Coffee and Christmas have come to China in a big way. My nutmeg latte, incidentally, costs 32 RMB which is about $5.25 at current exchange rates. Make that coffee, Christmas and capitalism. In my neighborhood alone I can choose from a half dozen coffee shops. And Christmas decorations – don’t get me started!
I have a snapshot of workers erecting a Merry Christmas sign above the entry to our local mall. It’s dated October 25th, six days before Halloween and exactly two whole months before Christmas. Of course, Christmas is not a government holiday so there is no time off from work. But that does not seem to impede the commercial possibilities.
For me, Christmas is about traditions – family, friends, food and festivities- and, of course, there is the religious tradition as well. The first four traditions can be found in abundance during Chinese Spring Festival, which falls on January 28th, 2017. Religious tradition can also be found in China, although in lesser amounts.
My first year in China (2004) I attended a Chinese Catholic mass with a colleague on a cold Christmas Eve. We were in Jiangxi Province at the time; in a city that had a rather scarce supply of laowai (foreigners). Our plan was to slip quietly into the back row, listen for a while and then slip out as quietly as we came in. That was our plan.
Our plan changed dramatically, however, when the priest glanced up from his text and noticed two odd strangers sitting in the back. He instantly ordered two chairs be brought down front. You would have thought we were two of the three Magi as we sheepishly walked down the center aisle. The congregation stood up and began to applaud – so much for slipping out quietly!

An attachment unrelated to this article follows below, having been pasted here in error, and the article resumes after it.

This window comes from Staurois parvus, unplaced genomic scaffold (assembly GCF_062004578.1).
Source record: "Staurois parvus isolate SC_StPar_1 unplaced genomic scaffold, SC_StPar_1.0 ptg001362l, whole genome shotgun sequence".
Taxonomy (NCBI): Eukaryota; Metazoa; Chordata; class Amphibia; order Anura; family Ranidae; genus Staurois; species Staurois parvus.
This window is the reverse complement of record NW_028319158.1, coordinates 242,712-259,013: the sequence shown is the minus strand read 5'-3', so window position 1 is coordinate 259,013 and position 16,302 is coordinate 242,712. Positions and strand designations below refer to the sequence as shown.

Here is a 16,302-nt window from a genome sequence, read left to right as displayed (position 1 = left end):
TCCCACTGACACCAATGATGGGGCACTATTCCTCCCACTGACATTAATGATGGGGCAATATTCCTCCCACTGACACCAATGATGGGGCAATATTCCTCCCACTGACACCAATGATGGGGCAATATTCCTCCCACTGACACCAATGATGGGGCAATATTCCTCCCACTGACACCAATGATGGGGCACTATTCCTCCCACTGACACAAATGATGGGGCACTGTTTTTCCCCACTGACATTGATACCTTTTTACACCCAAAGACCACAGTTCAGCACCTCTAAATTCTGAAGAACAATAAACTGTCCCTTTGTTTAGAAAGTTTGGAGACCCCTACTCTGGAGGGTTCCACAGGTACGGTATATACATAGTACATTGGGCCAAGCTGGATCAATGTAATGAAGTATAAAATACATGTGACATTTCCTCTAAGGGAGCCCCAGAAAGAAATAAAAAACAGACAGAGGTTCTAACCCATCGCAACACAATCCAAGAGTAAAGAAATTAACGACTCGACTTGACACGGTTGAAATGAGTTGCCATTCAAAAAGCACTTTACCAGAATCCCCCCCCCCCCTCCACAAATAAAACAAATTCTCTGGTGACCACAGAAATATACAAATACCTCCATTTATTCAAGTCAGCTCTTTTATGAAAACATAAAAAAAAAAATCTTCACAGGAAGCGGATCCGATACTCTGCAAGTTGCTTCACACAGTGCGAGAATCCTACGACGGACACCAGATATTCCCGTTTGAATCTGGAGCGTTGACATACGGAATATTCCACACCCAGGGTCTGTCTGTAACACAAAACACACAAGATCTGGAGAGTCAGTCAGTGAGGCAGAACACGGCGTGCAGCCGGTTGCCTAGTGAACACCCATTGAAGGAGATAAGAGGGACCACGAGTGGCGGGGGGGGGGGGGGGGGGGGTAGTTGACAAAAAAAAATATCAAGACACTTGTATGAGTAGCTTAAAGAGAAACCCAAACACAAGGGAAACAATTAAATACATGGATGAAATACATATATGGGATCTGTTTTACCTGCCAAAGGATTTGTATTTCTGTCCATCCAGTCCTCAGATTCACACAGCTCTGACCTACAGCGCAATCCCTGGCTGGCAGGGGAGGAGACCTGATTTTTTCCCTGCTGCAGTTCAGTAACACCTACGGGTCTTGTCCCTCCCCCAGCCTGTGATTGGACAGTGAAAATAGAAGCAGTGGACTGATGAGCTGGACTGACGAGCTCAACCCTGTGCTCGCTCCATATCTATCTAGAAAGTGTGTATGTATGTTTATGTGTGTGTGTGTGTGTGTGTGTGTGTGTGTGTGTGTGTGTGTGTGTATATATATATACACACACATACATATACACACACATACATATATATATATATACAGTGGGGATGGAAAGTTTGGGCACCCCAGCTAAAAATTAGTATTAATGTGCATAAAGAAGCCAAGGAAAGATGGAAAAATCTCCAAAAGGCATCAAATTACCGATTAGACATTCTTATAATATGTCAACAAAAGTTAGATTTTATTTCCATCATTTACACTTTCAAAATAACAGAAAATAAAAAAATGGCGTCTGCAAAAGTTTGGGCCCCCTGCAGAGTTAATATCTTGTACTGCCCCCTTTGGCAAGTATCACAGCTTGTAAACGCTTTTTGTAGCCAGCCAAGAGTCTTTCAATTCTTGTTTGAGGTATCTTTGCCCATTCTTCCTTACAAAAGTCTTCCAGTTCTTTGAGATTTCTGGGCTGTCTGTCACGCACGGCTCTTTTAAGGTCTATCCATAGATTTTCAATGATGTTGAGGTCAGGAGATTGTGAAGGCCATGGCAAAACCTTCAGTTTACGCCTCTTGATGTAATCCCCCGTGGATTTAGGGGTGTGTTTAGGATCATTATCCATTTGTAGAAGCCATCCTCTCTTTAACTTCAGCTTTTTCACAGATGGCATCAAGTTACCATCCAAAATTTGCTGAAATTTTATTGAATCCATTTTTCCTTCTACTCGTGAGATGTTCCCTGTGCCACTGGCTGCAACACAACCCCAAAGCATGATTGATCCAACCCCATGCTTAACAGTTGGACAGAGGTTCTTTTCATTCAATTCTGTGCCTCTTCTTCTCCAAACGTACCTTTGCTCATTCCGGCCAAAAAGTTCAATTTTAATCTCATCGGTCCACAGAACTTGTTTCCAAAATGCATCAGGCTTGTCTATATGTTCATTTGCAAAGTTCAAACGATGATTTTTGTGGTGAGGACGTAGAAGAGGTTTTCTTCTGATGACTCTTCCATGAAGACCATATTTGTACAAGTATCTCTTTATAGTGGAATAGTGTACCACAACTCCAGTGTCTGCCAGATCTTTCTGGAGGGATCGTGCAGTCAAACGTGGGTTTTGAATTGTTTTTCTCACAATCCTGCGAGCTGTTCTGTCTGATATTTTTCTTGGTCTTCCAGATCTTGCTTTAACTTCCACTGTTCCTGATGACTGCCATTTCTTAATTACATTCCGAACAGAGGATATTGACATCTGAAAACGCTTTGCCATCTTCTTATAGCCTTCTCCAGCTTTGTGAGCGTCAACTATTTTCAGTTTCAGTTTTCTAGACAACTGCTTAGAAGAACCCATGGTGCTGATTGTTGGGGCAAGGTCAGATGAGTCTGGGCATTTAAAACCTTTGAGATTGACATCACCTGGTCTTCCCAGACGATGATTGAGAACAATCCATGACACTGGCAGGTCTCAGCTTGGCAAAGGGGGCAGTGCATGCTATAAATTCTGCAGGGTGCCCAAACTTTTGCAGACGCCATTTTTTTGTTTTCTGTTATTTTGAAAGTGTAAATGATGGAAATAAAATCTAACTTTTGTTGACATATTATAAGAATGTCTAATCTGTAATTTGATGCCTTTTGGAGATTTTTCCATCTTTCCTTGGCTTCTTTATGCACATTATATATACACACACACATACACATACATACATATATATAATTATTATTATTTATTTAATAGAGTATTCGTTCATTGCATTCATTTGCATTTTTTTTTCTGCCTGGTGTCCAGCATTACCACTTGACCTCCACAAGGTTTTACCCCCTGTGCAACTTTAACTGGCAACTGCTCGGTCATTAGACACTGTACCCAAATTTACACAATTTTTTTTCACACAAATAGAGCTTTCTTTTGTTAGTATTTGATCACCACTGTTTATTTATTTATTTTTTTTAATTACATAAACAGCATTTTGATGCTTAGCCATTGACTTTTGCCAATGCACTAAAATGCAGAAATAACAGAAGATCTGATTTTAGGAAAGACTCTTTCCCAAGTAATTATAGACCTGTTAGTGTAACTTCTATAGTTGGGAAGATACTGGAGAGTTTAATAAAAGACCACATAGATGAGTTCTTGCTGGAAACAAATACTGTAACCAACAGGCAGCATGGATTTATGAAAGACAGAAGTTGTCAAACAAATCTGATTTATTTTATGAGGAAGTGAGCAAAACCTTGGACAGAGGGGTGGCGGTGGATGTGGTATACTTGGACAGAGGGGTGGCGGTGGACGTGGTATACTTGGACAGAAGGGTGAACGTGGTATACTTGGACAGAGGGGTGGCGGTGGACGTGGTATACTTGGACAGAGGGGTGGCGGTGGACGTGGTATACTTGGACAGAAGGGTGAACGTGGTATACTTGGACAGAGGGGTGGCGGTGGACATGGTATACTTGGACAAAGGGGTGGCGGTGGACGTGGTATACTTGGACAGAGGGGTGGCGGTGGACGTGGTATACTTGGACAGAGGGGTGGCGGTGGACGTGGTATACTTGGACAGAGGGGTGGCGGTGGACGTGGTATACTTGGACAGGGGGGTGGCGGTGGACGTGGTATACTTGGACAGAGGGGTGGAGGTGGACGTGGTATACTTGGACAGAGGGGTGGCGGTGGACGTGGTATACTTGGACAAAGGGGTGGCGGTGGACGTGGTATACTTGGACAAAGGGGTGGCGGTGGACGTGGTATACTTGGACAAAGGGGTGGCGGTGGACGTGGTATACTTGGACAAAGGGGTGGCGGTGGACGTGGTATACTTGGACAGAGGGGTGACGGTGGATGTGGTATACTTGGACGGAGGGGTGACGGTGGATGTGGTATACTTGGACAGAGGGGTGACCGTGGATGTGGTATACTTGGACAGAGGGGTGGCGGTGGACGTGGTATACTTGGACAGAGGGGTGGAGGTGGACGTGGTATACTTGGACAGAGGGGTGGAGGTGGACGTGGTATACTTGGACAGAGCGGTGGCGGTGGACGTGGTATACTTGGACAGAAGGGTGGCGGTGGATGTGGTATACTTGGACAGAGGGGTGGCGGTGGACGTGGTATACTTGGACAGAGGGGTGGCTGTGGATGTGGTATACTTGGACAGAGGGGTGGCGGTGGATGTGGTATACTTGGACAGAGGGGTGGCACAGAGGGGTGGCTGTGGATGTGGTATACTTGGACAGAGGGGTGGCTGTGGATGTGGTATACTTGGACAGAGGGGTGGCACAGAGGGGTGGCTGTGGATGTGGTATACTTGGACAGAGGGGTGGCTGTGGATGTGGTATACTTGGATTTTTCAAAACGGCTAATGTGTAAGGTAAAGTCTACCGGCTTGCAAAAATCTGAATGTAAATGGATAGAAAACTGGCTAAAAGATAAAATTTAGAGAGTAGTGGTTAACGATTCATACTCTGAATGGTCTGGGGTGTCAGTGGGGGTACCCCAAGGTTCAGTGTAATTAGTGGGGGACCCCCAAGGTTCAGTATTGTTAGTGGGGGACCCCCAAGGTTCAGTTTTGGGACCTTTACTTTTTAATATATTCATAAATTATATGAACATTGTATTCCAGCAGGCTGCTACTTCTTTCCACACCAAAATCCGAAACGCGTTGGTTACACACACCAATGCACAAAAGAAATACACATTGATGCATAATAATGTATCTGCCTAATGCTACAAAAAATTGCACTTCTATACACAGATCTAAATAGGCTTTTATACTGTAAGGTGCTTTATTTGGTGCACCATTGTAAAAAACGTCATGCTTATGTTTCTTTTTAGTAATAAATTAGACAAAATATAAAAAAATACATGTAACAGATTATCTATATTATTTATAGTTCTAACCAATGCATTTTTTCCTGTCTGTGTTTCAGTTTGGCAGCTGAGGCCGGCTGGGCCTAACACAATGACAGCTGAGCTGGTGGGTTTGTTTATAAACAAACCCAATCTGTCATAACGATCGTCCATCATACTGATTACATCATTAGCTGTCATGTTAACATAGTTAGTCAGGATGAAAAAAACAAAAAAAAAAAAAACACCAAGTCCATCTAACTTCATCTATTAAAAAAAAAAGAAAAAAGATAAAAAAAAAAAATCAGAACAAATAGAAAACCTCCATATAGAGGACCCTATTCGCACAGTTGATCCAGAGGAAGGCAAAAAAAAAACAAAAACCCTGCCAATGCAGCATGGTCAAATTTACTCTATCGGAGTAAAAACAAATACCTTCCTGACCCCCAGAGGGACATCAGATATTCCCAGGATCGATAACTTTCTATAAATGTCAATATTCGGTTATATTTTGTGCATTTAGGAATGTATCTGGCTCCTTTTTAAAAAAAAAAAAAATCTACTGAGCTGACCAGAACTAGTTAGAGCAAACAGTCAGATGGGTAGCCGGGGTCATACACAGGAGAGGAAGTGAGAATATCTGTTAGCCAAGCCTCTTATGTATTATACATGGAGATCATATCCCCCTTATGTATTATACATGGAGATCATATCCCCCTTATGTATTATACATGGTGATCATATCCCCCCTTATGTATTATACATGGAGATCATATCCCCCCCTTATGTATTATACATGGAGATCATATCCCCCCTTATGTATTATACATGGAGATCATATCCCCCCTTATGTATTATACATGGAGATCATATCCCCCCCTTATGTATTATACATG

300 Million People Use WeChat To Text With Strangers, But Most Americans Probably Haven’t Heard Of It
WeChat is a multipurpose messaging app made by Chinese Internet portal company Tencent. The app’s popularity is soaring overseas. WeChat launched in October 2010 and had about 5 million users by May 2011. By January 2013, it had exploded to 300 million users, according to Tech In Asia.
The app has a startling array of features. Users can make video calls and hold live chats with friends, host group chats, scan for strangers to talk to nearby, and so much more. Rumors have been circulating that the app could gain a new shopping feature in the future too, which could be a huge potential revenue generator for Tencent. (more)